The main problem facing steel structures is corrosion which can lead to the failure in the design. Generally, retrofitting steel structures costs far less than
replacement and it takes less time. With regards to this issue, there is a growing focus on the repair or rehabilitation of corroded steel structures. Repairing by
welding, as a traditional method, is costly, time-consuming and has other problems related to quality control and safety instructions. As a consequence, many designers are seeking more economical solutions. This study aims to
investigate the rehabilitation of corroded steel trusses using Carbon Fibre Reinforced Polymer (CFRP) as a new method. Angular steel samples were selected and tensile and compressive characteristics of the corroded rehabilitated
steel were investigated.
The environmental temperature (-20o C – 60o C) and the effects of moisture (immersing the sample under tap water for 500 hrs – 2000 hrs) on corroded rehabilitated steel simulated by different sizes of notches (3 mm - 12mm) were
considered in this investigation. To simulate the temperature difference during day and night or between seasons, the influences of the recycling temperature on
the rehabilitation of the corroded steel were examined by subjecting the sample to fluctuated temperature.
The results revealed that CFRP is able to rehabilitate the corroded steel at different conditions, i.e. there is high gain in the tensile strength of the corroded steel which nearly reaches the original value of the raw steel in some conditions. However, the influence of the environmental temperature is very pronounced, i.e. recycling of low and high values of temperature compromise the rehabilitation process; where the improvement on the tensile and compressive properties are not remarkable compared to the room temperature condition.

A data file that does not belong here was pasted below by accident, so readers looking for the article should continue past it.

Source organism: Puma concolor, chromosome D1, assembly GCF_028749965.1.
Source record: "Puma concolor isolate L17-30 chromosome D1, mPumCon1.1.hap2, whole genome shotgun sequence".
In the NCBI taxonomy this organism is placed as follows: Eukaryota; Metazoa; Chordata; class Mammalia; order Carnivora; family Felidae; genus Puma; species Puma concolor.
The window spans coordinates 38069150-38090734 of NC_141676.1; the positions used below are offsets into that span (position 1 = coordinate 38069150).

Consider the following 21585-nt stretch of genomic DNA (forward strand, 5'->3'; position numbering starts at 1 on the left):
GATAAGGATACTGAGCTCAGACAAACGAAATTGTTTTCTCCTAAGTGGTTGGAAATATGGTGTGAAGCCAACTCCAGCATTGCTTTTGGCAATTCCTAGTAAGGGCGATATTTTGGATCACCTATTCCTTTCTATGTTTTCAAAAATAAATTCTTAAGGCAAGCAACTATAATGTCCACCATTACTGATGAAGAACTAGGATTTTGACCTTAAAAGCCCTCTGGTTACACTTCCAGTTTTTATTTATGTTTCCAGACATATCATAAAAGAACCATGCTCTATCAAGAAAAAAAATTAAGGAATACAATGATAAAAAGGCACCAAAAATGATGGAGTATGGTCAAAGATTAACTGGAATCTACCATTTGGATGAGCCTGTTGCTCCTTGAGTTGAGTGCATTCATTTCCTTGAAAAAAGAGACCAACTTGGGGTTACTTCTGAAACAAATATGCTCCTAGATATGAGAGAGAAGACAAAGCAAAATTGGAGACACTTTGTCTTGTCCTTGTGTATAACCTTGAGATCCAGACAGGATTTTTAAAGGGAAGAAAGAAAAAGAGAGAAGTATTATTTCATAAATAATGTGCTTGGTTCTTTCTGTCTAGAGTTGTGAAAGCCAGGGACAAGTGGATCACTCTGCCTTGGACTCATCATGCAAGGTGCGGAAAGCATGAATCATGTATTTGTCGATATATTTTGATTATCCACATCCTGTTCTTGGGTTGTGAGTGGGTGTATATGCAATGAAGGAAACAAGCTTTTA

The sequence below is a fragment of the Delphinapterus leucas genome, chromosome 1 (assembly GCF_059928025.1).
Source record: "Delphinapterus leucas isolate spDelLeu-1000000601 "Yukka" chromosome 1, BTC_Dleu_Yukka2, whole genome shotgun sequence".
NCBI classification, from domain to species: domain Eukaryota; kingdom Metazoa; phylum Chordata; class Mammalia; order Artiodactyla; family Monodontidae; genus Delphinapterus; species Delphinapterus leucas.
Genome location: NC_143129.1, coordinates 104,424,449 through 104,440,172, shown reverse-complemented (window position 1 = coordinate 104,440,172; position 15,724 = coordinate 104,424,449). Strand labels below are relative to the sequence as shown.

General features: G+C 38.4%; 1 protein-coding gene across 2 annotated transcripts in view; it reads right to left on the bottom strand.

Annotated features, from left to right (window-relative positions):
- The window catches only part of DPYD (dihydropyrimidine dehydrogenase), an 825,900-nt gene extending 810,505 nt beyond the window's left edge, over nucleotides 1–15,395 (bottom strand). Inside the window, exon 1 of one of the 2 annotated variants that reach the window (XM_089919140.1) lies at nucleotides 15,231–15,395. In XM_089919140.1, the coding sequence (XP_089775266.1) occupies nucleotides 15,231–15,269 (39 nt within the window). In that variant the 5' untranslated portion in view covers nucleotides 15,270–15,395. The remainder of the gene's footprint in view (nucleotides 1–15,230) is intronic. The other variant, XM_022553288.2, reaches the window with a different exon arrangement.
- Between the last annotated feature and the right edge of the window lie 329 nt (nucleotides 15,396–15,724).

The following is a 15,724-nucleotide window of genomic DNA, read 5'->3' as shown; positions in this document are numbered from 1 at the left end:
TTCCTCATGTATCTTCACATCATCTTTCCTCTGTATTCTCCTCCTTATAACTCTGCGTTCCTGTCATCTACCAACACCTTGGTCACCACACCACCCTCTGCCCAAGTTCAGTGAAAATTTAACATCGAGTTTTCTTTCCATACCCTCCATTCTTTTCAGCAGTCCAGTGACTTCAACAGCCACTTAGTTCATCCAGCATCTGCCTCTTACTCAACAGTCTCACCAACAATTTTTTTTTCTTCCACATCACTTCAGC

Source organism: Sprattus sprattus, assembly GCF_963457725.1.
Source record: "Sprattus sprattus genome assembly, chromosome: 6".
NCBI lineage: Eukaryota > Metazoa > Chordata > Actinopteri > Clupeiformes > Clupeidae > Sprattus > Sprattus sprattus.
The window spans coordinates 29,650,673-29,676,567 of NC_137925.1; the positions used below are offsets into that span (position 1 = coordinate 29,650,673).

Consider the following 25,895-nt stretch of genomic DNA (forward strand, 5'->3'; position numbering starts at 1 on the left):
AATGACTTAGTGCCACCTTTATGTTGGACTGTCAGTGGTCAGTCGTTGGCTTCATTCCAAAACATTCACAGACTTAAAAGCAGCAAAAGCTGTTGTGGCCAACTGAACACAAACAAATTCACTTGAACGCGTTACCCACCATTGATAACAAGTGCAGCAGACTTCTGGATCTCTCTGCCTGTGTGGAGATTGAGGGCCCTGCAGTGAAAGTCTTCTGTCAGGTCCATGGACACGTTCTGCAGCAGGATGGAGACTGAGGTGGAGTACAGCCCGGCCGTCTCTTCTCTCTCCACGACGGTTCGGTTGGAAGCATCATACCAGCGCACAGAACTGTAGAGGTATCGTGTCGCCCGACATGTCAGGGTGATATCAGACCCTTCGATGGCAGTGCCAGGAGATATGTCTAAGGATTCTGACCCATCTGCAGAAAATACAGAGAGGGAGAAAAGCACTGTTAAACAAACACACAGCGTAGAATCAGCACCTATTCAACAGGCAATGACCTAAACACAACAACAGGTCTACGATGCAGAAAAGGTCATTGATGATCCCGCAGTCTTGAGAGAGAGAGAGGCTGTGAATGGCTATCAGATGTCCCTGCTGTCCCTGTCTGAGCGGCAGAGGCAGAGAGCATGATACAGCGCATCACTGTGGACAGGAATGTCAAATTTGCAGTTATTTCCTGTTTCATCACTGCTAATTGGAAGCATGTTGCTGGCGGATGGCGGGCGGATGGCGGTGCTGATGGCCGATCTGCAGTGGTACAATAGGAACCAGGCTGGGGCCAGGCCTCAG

Moisture effect caused gradual reduction in ultimate tensile capacity when the immersion time increased. The reduction recorded a maximum value of about 6.9% less than the original sample at 2000 hours. For the compression test,
moisture had a faster effect on ultimate compression capacity, especially in the first 1000 hours which recorded a reduction of about 9.4% compared with the original sample.
For field applications, it is recommended that the percentage of CFRP area to steel area at the corroded section, should be about 35% to 45%, to achieve the most economic use of the CFRP and maintain the corroded steel member within the allowable elastic strain. The finite element model, developed using the Strand 7 program, showed good agreement with the experimental work regarding the
strain value of CFRP strips.